I’m using an Amazon Linux paravirtual (PV) Amazon Machine Image (AMI) on Amazon Elastic Cloud Compute (EC2). How can I migrate to an Amazon Linux hardware virtual machine (HVM) AMI?

We strongly encourage you to migrate to HVM instances to gain improved security, new features, and performance benefits. For more information on PV and HVM AMIs, see Linux AMI Virtualization Types.

Regarding security, operating system protections are insufficient to address PV instance process-to-process concerns from CVE-2017-5754, as described in AWS Security Bulletin AWS-2018-013. While PV instances are protected by AWS hypervisors from any instance-to-instance concerns, we strongly encourage PV instance users concerned with process isolation (such as processing untrusted data, running untrusted code, or hosting untrusted users) to migrate to HVM instance types for longer-term security benefits.

To migrate data from a PV instance to an HVM instance, use one of the following procedures:

  • (Strongly recommended) Copy data and move applications from the PV instance to a new HVM instance.
  • Convert the PV instance into an HVM instance.

(Strongly recommended) Copy data and move applications from the PV instance to a new HVM instance

1.    Launch a new instance from an HVM AMI.

2.    Copy data from the PV instance to the new HVM instance in one of the following ways:

  • Run Linux utilities such as rsync, scp, or drbd to securely copy data between the instances.
  • Copy the PV instance data to an EBS volume and detach the volume. Then, attach the volume to the new HVM instance.

3.    Install and configure your applications on the HVM AMI.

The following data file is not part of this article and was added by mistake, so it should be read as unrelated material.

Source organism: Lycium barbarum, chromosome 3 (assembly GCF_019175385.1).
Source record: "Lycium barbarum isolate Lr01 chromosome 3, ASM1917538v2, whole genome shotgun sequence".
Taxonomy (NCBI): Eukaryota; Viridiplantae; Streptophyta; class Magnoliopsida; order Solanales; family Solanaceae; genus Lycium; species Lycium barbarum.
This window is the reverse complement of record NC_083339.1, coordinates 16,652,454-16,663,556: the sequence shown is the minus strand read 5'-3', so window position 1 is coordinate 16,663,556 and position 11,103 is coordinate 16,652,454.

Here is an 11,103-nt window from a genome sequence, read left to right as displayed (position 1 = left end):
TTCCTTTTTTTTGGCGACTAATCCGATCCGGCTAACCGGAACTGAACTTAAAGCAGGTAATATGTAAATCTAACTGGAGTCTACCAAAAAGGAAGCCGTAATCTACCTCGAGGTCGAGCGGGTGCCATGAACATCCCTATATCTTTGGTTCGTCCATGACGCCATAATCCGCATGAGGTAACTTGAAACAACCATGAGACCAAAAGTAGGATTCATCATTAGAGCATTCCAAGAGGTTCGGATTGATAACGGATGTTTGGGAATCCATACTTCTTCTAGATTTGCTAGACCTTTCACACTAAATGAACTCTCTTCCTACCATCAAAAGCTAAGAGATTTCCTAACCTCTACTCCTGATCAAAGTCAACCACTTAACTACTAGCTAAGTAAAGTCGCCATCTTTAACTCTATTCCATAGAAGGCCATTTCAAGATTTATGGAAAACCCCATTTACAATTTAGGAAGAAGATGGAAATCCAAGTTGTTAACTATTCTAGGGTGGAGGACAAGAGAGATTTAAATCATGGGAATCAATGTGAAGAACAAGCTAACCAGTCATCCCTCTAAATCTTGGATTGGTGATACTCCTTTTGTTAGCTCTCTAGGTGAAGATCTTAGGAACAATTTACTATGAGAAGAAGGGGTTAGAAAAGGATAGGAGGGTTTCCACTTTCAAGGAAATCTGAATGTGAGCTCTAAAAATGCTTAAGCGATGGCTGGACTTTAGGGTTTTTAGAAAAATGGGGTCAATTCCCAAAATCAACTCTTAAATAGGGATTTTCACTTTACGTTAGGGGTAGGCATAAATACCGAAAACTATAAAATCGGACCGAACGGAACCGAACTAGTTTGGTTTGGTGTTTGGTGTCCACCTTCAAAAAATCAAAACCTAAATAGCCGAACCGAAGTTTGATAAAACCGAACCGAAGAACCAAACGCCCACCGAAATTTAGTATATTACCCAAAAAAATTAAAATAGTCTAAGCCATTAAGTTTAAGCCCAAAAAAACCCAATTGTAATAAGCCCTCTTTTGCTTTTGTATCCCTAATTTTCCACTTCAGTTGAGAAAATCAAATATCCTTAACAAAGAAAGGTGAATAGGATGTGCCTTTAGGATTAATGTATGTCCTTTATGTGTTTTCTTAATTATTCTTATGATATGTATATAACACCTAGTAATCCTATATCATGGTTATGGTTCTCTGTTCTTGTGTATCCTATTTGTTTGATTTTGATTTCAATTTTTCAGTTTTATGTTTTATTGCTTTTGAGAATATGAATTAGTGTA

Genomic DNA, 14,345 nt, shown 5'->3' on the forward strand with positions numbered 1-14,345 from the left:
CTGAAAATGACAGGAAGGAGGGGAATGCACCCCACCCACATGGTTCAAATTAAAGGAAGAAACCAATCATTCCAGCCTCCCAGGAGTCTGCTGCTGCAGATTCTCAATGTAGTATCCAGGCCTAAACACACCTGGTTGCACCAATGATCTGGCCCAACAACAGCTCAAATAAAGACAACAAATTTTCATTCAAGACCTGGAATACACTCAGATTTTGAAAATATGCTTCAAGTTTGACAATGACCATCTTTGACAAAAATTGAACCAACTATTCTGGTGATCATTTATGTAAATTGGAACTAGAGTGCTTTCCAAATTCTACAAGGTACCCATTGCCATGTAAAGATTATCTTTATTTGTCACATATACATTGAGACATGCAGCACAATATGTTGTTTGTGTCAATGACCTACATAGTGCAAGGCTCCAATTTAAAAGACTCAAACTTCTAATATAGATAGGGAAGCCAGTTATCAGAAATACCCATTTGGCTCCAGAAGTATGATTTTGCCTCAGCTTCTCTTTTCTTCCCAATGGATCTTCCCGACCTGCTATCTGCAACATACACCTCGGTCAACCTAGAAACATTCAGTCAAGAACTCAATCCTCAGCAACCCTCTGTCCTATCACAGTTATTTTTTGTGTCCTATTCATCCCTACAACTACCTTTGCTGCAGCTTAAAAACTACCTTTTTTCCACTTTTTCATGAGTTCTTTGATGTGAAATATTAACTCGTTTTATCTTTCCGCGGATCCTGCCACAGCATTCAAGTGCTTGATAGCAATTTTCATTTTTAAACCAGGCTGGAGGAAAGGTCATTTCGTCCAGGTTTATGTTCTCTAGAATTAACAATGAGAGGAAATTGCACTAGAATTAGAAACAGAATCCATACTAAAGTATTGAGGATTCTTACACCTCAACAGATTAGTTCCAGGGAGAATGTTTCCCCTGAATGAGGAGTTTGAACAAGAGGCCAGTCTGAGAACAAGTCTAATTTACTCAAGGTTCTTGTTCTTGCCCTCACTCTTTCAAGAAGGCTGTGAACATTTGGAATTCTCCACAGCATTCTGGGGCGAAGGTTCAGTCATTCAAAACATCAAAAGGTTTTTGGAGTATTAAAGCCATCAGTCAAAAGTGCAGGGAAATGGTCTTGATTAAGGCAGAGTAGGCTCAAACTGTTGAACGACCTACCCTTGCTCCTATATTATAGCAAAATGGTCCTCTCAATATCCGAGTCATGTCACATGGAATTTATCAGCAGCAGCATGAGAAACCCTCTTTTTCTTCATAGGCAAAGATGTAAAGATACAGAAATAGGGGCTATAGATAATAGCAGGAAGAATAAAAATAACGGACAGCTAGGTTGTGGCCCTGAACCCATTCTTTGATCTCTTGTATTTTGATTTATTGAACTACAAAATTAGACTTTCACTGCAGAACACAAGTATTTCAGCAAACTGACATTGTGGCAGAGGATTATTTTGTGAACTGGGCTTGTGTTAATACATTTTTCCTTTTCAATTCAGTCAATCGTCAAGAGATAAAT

Convert the PV instance into an HVM instance

If copying data from the PV instance to a new HVM instance doesn’t suit your needs, you can convert a PV instance into an HVM instance by following these steps:

Note: These are general guidance steps. Be sure to modify the steps as needed for your configurations.

1.    Stop the PV instance.
Note: We recommend that you perform this step on a test PV instance. To create the test instance, first create an image of your PV instance. Then, launch a new PV instance from the image.

2.    Create a snapshot of the PV instance’s root volume.

3.    Restore the PV instance's root volume snapshot as a new EBS volume. The volume must be restored in the same Availability Zone as the PV instance.

4.    Launch a new instance from an Amazon Linux HVM AMI. The instance must be launched in the same Availability Zone as the PV instance.

5.    Choose the EBS volume restored from the PV instance's root snapshot. Then, attach the volume to the new HVM instance as /dev/xvdf.

6.    Create a new, blank EBS volume that is the same size as the volume restored from the PV instance's root snapshot. Attach the new, blank EBS volume to the HVM instance as /dev/xvdg.
Note: After this step, your new HVM instance will have three volumes.

7.    Connect to your new HVM instance using SSH.
Note: You must have root-user privileges to proceed with the next steps.

8.    Run this command to display your volumes: